This is Why Hearing Aid Batteries Drain so Fast

Button battery for hearing aids on the brown wooden table. The object is on the left. The batteries are stacked in a triangle.

Does it seem like your hearing aid batteries drain way too fast? There are numerous reasons why this might be occurring that may be unexpected.

How long should hearing aid batteries last? From 3 to 7 days is the standard time-frame for charge to last.

That range is fairly wide. So wide, in fact, that it’s unpredictable and leaves you in a serious situation.

You may be at the store on day 4. All of a sudden, you can’t hear anything. The cashier is speaking to you but you can’t hear what they are saying.

Or it’s day 5. You’re enjoying a night out with friends. All of a sudden, you can’t follow the discussion and it’s leaving you feeling rather alone.

Perhaps you go to your grandchild’s school to see a play. You can no longer hear the kids singing. But it’s only day 2. Yes, they even occasionally die after a couple of days.

It isn’t just inconvenient. You have no clue how much juice is left and it’s causing you to miss out on life.

If your hearing aid batteries die too quickly, look to these seven possible causes.

Moisture can drain a battery

Did you know that human beings are one of the few species that discharge moisture through their skin? It’s a cooling system. It also helps clear the blood of excess toxins and sodium. On top of this, you may live in a rainy humid climate where things get even wetter.

The air vent in your device can get plugged by this extra moisture which can result in less efficient performance. It can even interact with the chemicals that generate electricity causing it to drain even faster.

Prevent battery drain related to moisture using these steps:

  • Keep your hearing aids in a place where moisture is minimum
  • Before going to bed, open the battery door
  • A dehumidifier is helpful
  • If you’re storing your hearing aids for a prolonged time period, remove the batteries

Advanced modern features are power intensive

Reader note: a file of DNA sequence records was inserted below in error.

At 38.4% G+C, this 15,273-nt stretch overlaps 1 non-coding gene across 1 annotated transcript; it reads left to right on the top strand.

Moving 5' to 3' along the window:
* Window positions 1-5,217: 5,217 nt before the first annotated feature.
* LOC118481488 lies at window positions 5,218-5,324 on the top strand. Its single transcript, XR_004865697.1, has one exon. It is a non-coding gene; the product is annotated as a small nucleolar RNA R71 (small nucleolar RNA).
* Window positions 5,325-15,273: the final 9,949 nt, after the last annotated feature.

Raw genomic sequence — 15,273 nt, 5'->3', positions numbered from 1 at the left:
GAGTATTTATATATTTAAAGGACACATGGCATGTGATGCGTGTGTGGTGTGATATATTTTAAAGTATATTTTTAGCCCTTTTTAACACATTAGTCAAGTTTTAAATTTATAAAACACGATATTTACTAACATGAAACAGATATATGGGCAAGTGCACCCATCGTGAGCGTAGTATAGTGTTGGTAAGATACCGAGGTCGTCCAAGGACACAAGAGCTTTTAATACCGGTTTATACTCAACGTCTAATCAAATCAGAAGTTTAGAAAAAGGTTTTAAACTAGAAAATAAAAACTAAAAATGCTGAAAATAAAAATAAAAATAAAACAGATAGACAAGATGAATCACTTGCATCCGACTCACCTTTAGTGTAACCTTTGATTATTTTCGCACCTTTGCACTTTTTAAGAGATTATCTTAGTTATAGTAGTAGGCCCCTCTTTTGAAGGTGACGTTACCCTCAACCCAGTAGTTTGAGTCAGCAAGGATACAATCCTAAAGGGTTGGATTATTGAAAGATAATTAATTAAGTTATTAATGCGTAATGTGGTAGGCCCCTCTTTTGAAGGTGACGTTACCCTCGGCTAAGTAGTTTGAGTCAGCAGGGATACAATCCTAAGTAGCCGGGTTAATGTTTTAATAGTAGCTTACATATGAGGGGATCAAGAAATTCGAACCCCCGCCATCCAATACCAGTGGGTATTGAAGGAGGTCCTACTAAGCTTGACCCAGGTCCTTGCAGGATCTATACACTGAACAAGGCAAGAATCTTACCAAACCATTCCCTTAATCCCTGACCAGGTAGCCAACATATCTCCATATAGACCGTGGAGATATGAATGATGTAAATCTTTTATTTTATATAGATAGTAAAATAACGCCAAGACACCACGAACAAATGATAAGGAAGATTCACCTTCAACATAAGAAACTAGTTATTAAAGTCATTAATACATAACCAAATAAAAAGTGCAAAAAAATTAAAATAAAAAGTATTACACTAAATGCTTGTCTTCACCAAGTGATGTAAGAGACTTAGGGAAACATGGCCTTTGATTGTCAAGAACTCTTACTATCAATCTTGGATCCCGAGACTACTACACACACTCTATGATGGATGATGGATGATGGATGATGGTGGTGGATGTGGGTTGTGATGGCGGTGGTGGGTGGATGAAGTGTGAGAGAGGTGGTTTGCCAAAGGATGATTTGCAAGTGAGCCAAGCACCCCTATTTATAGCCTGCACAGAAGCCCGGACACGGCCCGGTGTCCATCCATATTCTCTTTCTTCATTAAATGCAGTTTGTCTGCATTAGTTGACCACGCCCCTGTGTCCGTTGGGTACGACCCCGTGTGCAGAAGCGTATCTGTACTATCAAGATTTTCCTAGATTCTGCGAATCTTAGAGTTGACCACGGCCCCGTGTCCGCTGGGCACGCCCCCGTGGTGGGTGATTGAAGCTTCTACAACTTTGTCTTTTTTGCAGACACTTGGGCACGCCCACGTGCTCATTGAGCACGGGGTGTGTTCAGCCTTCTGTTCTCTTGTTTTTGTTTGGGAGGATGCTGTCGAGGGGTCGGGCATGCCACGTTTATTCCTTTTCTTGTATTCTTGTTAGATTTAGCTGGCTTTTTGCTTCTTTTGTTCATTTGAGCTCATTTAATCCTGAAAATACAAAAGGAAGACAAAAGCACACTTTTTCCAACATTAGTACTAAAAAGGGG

Even 10 years ago, hearing aids were a lot less helpful for individuals with hearing loss than modern devices. But when these advanced functions are in use, they can be a drain on battery power.

Don’t stop using your favorite features. But be aware that the battery will drain faster if you spend hours streaming music from your phone to your hearing aids.

All these extra features, like Bluetooth, tinnitus relief, or multichannel, can drain the battery more quickly.

Batteries can be affected by altitude changes

Your batteries can be quickly depleted when you have a quick climb in altitude, and if they’re already low this is particularly true. Be certain that you bring some spares if you’re in the mountains or on an aircraft.

Maybe the batteries aren’t actually drained

Many hearing aids will warn you when the batteries need to be replaced. These warnings, as a general rule, aren’t telling you that your batteries are dead, they’re just a heads up. In addition, you might get a warning when the charge takes a dip due to an altitude or humidity change.

You can stop the alarm by removing and resetting your hearing aid. You might be able to get several more hours or even days out of that battery.

Handling the batteries improperly

You should never pull off the little tab from the battery before you’re ready to use it. Hand oil or dirt can be a problem for batteries so wash up before you handle them. Keep your batteries away from the freezer. This might extend the life of other batteries but that’s not the case with hearing aid batteries.

Basic handling errors like these can make hearing aid batteries drain quickly.

Overstocking on batteries isn’t a good plan

It’s usually a practical financial decision to purchase in bulk. But you can expect that the last few batteries in the pack won’t last as long. It can be a waste to buy any more than a 6 month supply.

internet battery vendors

This isn’t a broad criticism of buying stuff online. You can get some great deals. But you will also come across some less honest sellers who will sell batteries that are near to or even past their expiration date.

Most types of batteries, including hearing aid batteries, have expiration dates. When you buy milk, you wouldn’t forget to check the expiration date. The same goes with batteries. Make sure that the date is far enough in the future to get the most use out of the pack.

If you purchase your batteries at a hearing aid store or pharmacy, the expiration date will be on the labeling, but if you are going to shop online make sure the vendor states when the batteries will expire. Only buy batteries from reputable sources.

Hearing aid batteries drain quickly no longer

There are several reasons that hearing aid batteries could drain quickly. But you can get more energy from each battery by taking small precautions. And if you’re considering an upgrade, consider rechargeable hearing aids. You dock these hearing aids on a charger every night for a full day of hearing the next day. The rechargeable batteries only have to be replaced every few years.

The site information is for educational and informational purposes only and does not constitute medical advice. To receive personalized advice or treatment, schedule an appointment.